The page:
SM: When you’re working with a writer on a script for a project at Fox, how much do you get involved in the choices the Writer will make with character development and story? Does it depend on who the Writer is? Is it often a tug of war between the Writer and Producers?
KSF: My most enjoyable and productive development experiences occur when the writer and I work together collaboratively – and this is the case regardless of who the writer is. When I work with a writer on a script for an FTVS project, I give my honest opinion, thoughts and notes, which we subsequently discuss together. However, I always want to be completely open to the writer’s point of view and conscious of his or her creative vision for the project. We may disagree on some issues, but I always want to give the writer the benefit of the doubt, as it’s his or her creative vision that led FTVS (and me) to pursue the project in the first place. I feel that a good, open dialogue between the studio and the writer and/or producer can only lead to a better product.
SM: How was the development process for the new series “Persons Unknown”? Does NBC have an air date yet?
KSF: PERSONS UNKNOWN was an incredible experience. The pilot was originally written by Christopher McQuarrie, and the show was run by Remi Aubuchon. Both are phenomenally talented writers. This particular project was one that was very heavy on mythology and Remi and his writing team knocked it out of the park. In addition, since this was one of our first international co-productions and since it was developed and shot without an initial US network home, I had the opportunity to be involved very closely in almost every aspect of the project from casting to production to music to editing, etc. It was shot in Mexico City, and they even built an entire town from the ground up for the show! Incredible. We are so very excited that it will be on NBC next year. We don’t have a specific airdate just yet, but it’s coming!
SM: One of my favorite series that was produced by Fox TV Studios was “The Riches”, starring Eddie Izzard. Such a unique premise, having a family of gypsies who assume the identities and lives of another family that no longer exists. Terrific characters and storylines as they struggle to be “normal” and function in a traditional higher society, while being on the run from their past that continues to haunt them. It was critically acclaimed. How does a series like that get cancelled when so much of programming is taken up by shows with lesser substance or originality?
KSF: You know, I really wish I knew the answer to that. I mean, THE RICHES was a terrific show and we at FTVS continue to be extremely proud of it. There’s not always one clear-cut reason for a show’s cancellation, but, generally (and I think that’s what happened in the case of THE RICHES), show cancellations happen due to low ratings. As admired and original as the show was, the bottom line was that its ratings simply weren’t strong enough. The ratings in season 1 were only marginal, but due to the strong press and fan base, the network gave us a second season. Unfortunately, the second season ratings dropped dramatically, so it was ultimately cancelled. I’m sure that every person reading this now can think of shows that were critically-acclaimed, fresh, and original, and yet many feel were cancelled before their time. It’s a fact of life in the tv business, unfortunately.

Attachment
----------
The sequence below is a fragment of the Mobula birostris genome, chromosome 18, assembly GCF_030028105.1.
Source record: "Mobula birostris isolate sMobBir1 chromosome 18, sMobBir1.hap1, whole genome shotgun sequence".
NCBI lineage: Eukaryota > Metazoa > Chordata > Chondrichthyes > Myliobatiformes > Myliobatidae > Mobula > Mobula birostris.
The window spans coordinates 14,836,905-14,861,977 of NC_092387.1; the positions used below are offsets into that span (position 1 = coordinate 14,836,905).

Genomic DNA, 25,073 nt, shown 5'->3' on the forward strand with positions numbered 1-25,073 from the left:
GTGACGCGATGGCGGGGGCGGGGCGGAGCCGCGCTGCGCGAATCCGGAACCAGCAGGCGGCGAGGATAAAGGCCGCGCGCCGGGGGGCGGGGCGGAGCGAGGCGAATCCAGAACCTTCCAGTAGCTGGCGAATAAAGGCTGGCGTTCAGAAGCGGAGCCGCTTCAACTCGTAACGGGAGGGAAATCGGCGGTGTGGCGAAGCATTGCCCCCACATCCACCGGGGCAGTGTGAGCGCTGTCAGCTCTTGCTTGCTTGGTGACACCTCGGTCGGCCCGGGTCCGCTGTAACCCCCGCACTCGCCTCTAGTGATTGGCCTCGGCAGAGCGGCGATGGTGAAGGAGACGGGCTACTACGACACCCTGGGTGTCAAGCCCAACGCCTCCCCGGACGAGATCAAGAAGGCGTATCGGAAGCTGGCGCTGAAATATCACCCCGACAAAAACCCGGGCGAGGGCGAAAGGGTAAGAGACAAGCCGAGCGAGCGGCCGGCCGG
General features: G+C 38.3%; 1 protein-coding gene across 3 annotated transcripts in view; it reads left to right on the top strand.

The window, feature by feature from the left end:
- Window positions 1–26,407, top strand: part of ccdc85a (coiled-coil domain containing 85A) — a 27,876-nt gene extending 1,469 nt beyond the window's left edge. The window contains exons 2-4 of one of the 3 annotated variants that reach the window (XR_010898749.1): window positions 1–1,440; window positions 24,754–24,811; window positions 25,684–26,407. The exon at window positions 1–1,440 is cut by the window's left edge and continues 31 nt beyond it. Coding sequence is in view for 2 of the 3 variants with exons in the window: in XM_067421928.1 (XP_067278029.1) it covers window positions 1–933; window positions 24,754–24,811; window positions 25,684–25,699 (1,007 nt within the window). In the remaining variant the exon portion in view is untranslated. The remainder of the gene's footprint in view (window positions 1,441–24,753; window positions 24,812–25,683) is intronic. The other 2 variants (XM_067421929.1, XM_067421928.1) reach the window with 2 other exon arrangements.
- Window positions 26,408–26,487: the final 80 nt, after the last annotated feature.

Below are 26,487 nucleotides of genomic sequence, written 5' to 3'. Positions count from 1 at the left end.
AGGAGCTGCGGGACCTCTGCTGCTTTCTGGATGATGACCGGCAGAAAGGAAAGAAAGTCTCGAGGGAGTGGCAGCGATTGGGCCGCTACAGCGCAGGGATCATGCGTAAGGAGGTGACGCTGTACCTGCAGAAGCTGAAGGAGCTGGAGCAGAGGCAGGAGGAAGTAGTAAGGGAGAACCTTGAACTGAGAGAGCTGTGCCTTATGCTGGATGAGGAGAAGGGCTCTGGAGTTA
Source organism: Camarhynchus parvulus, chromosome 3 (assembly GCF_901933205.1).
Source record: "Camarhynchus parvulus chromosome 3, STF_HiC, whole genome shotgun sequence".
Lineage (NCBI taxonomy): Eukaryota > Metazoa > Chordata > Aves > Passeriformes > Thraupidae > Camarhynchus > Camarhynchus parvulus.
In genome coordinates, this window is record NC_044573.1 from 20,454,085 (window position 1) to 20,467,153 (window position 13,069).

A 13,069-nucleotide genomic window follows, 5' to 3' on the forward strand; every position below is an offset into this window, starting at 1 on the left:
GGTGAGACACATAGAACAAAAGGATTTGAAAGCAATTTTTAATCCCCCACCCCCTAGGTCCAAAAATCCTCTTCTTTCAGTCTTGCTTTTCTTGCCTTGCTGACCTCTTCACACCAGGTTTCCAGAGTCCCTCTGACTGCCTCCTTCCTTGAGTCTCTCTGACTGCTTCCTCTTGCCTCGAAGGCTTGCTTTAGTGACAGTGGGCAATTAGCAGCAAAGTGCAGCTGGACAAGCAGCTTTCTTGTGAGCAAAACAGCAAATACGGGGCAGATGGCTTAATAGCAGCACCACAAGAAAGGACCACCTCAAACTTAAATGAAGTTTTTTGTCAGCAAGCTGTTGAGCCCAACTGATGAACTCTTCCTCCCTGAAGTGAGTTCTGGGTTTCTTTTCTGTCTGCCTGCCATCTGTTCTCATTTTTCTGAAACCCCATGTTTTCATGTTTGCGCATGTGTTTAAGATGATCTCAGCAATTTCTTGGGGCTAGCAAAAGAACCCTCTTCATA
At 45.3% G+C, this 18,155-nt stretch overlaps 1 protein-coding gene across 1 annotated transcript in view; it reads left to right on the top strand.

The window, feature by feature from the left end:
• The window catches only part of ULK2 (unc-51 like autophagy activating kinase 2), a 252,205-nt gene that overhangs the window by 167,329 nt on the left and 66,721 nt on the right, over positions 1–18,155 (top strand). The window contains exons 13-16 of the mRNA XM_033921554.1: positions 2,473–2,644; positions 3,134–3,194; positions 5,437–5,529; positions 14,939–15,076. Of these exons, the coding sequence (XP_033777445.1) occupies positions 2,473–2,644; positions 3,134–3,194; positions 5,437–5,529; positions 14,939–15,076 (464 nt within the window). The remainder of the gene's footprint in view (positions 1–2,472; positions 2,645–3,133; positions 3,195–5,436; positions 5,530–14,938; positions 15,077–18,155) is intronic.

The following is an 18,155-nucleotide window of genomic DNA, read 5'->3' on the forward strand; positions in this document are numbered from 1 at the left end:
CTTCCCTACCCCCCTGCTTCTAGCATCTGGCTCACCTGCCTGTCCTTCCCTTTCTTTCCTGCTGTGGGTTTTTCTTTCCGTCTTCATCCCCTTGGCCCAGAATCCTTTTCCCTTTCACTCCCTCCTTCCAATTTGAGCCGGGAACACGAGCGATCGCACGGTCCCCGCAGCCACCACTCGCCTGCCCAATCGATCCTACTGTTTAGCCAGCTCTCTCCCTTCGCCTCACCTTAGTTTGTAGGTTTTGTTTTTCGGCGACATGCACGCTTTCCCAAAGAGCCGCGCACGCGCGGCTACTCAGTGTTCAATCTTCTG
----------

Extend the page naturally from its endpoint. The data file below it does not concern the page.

SM: It was interesting to see that Fox TV Studios aired the first two episodes of “The Riches” on the internet prior to the television premiere. Do you see yourself developing programs that may be specifically produced for the internet, with television as an afterthought?
KSF: Absolutely. In fact, two of my colleagues at FTVS, Gabriel Marano and Ilsa Berg, are doing just that. They are very much involved in developing digital and presentation programming that are specifically produced for the internet, with the hopes of then going on to develop into potential television series. Internet programming can be a fantastic way of building an audience and then using that existing audience to launch a television series.
SM: Are you ever scouting books or news articles for development? How much do you pull from true life and other properties outside of actual scripts?
KSF: Always. I’m always on the lookout for properties, graphic novels, books, articles and formats. I’m always hungry for ideas – and, one thing I’ve learned in this business, ideas can come from anywhere and one would be a fool to ignore a good idea — regardless of where it came from.
SM: I understand that you’re involved with a variety of scripted projects that are produced for various outlets. With the possibility that you can produce shows for different networks, do you have a strict mandate for the types of projects your team will invest time in, or do you gravitate toward any genre script that happens to be great, and then decide where the right home is for it?
KSF: You know, it’s typically the latter. There is no mandate for a specific type of project — Just good, compelling writing. Each FTVS exec gravitates to the scripts to which he or she most responds — not really to a genre or type of script. We respond to great voices and great writing and then look to find a home for the project.
SM: Being so immersed in television as a business, do you still truly enjoy it as a form of entertainment, or does being part of the machine kill the magic?
KSF: Nah. I’m still too much of a TV addict to ever let the machine kill the magic. Well, occasionally, I may find a development thought or two racing across my brain as I’m watching a show, but typically I just try to sit back, shut off that part of my brain and enjoy.
SM: Thanks for sharing your time with us, Karyn. I look forward to seeing more of your great work at Fox TV Studios.
KSF: It was a pleasure. Thanks for having me.